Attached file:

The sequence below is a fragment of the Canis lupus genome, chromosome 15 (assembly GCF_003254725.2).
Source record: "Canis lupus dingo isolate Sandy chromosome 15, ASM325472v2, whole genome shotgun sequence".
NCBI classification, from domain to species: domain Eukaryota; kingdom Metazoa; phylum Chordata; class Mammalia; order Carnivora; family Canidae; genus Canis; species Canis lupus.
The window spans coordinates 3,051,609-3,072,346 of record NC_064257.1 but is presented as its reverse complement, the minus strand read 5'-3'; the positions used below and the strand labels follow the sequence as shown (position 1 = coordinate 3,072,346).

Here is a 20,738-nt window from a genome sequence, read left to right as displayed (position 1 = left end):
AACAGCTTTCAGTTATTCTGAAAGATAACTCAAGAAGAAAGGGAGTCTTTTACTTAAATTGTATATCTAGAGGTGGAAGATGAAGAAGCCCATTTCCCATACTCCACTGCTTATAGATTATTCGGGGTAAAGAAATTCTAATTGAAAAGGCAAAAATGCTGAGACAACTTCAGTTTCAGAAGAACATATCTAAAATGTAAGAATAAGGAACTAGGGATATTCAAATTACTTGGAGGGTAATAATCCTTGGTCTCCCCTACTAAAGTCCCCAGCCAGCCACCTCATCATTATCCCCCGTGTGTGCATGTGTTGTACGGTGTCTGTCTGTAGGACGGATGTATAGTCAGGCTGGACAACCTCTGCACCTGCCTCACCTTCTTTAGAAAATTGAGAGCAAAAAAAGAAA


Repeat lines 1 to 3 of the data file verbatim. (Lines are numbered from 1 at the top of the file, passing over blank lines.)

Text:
The sequence below is a fragment of the Canis lupus genome, chromosome 15 (assembly GCF_003254725.2).
Source record: "Canis lupus dingo isolate Sandy chromosome 15, ASM325472v2, whole genome shotgun sequence".
NCBI classification, from domain to species: domain Eukaryota; kingdom Metazoa; phylum Chordata; class Mammalia; order Carnivora; family Canidae; genus Canis; species Canis lupus.